Handling Error

Handling error in API routes #

In a practical HTTP API design, we need to set corresponding http code and message in the corresponding scenario. For example, when the resource is not found, we should response a 404 status; when an unauthorized user call a protected API, we should response a 403 status.

Let’s see how do we handle error in Express: it comes with a default error handler:

  • The res.statusCode is set from err.status (or err.statusCode). If this value is outside the 4xx or 5xx range, it will be set to 500.
  • The res.statusMessage is set according to the status code.
  • The body will be the HTML of the status code message when in production environment, otherwise will be err.stack.
  • Any headers specified in an err.headers object.

In other word, the error handler will read the error object that being thrown. According to the error object’s properties, the corresponding response status information would be set automatically.

This makes it very easy to throw the “right” HTTP error. For example, we can throw a 404 error every where, without manually modify the res object:

function getProjectById(id) {
  const project = db.project.find(id)
  if (!project) {
    throw {
      status: 404
  return project

app.get('/project/:id', (req, res) => {
  const project = getProjectById(req.params.id)
  res.json({ data: project })

Another famous web framework hapi chooses a more elegant approach: it provides a @hapi/boom module , which is a set of utility functions for returning HTTP erros. For example, Boom.forbidden('Please sign in first') will return:

    "statusCode": 403,
    "error": "Forbidden",
    "message": "Please sign in first"

We can throw this error object in hapi’s route handler:

throw Boom.forbidden('Please sign in first')

The error handler in hapi will catch the error and response the corresponding HTTP status and message body.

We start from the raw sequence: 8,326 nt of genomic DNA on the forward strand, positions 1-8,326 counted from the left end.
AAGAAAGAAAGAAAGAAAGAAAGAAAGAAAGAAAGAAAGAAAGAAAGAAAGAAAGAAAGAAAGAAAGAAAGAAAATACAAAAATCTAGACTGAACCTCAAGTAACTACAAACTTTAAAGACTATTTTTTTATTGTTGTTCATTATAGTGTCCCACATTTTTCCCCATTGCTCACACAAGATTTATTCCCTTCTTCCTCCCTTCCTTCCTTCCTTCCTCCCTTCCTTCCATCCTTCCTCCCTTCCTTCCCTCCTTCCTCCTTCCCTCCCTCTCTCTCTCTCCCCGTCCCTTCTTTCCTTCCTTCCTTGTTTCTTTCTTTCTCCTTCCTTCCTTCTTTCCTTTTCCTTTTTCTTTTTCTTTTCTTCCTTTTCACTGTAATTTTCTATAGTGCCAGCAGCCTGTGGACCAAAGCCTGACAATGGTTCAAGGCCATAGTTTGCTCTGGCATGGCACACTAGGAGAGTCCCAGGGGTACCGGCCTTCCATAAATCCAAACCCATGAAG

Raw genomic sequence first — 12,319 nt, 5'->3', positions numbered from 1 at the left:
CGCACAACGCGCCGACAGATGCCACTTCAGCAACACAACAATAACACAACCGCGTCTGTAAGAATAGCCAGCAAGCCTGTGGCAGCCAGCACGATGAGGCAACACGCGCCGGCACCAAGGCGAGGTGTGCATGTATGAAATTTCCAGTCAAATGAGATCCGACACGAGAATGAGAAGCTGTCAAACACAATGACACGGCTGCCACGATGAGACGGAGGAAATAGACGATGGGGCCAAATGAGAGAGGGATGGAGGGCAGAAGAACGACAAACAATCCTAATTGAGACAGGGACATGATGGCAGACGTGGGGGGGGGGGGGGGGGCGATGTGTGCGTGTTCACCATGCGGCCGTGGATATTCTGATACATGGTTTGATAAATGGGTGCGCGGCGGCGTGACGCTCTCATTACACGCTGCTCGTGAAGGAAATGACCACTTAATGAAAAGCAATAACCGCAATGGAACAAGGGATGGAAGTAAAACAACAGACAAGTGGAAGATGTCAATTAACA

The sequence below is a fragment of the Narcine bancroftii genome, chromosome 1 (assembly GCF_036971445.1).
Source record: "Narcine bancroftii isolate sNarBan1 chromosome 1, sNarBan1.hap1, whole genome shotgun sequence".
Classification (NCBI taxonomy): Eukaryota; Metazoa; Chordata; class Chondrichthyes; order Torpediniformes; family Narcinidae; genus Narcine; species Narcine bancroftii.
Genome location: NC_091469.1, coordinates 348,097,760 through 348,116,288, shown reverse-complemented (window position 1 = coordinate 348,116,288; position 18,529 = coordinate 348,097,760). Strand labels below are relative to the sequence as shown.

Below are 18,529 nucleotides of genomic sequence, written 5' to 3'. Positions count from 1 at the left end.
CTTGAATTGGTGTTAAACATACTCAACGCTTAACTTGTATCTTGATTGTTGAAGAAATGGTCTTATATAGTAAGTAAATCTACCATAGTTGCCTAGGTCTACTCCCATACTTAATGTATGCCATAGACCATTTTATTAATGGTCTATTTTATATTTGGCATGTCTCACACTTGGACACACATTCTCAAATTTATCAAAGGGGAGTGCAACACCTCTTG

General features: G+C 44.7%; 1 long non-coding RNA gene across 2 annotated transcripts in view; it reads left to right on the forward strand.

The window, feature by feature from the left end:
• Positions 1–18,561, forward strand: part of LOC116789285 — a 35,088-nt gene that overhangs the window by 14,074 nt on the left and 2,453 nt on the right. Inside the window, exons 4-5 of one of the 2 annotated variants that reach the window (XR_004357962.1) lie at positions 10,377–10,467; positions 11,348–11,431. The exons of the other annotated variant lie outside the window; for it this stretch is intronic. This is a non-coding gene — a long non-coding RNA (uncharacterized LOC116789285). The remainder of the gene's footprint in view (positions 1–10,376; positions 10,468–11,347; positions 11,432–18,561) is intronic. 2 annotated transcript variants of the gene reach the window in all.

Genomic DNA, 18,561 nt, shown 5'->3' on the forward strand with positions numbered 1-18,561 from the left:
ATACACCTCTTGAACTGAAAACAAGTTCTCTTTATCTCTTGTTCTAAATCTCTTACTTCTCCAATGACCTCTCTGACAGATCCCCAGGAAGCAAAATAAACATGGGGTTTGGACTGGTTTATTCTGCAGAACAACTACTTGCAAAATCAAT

Next.js, in contrast, it’s quite hard to handle error in API route because no matter what error was thrown in API routes, Next.js always response a same structure —— status code 500 with a Internal Servre Error body. It doesn’t have a way to customize the error handler.

Fortunately, next-connect, the library we introduce in the previous section, has a catch-all error handler. All the errors thrown in middlewares or api route handlers (they are middlewares too, actually) will be catched in a single place:

import nc from 'next-connect'

const handler = () => nc({
  onError(err, req, res) {
    console.log(err.message) // => 'oops'

export default handler()
	.get((req, res) => {
		throw new Error('oops')


But why not leverage the power of @hapi/boom in Next.js? We can throw Boom error in every where and handle them on the onError handler:

Install @hapi/boom:

$ yarn add @hapi/boom
// pages/api/example.ts

import nc from "next-connect";
import * as Boom from '@hapi/boom'

const handler = () =>
    onError(err, req, res) {
      if (Boom.isBoom(err)) {
          error: err.output.payload.error,
          message: err.output.payload.message,
      } else {
          message: "Unexpected error",
        // unexcepted error

function getProjects() {
  throw Boom.forbidden('Please sign in first')

export default handler()
  .get(async (req, res) => {
    const projects = getProjects()

In the error handler, we firstly check if the error object is a Boom error object. If it is, set the response to corresponding status code and message from the Boom error object.